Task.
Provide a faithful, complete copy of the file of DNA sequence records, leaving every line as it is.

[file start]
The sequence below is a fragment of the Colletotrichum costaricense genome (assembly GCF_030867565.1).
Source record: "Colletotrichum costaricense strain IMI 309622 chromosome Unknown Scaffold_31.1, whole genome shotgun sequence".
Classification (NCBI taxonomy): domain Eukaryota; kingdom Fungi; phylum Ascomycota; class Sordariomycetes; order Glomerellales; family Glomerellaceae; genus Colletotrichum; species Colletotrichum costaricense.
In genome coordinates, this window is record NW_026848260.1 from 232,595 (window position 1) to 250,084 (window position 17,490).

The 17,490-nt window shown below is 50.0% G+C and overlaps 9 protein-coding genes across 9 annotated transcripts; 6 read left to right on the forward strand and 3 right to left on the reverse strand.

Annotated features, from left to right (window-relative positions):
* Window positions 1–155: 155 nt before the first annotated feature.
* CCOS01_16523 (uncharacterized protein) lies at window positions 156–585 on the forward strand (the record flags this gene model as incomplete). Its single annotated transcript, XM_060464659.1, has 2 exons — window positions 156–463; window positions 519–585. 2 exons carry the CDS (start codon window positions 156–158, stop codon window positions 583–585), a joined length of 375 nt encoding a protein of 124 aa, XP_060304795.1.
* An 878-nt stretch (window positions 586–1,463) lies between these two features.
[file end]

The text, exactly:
The sequence below is a fragment of the Colletotrichum costaricense genome (assembly GCF_030867565.1).
Source record: "Colletotrichum costaricense strain IMI 309622 chromosome Unknown Scaffold_31.1, whole genome shotgun sequence".
Classification (NCBI taxonomy): domain Eukaryota; kingdom Fungi; phylum Ascomycota; class Sordariomycetes; order Glomerellales; family Glomerellaceae; genus Colletotrichum; species Colletotrichum costaricense.
In genome coordinates, this window is record NW_026848260.1 from 232,595 (window position 1) to 250,084 (window position 17,490).

The 17,490-nt window shown below is 50.0% G+C and overlaps 9 protein-coding genes across 9 annotated transcripts; 6 read left to right on the forward strand and 3 right to left on the reverse strand.

Annotated features, from left to right (window-relative positions):
* Window positions 1–155: 155 nt before the first annotated feature.
* CCOS01_16523 (uncharacterized protein) lies at window positions 156–585 on the forward strand (the record flags this gene model as incomplete). Its single annotated transcript, XM_060464659.1, has 2 exons — window positions 156–463; window positions 519–585. 2 exons carry the CDS (start codon window positions 156–158, stop codon window positions 583–585), a joined length of 375 nt encoding a protein of 124 aa, XP_060304795.1.
* An 878-nt stretch (window positions 586–1,463) lies between these two features.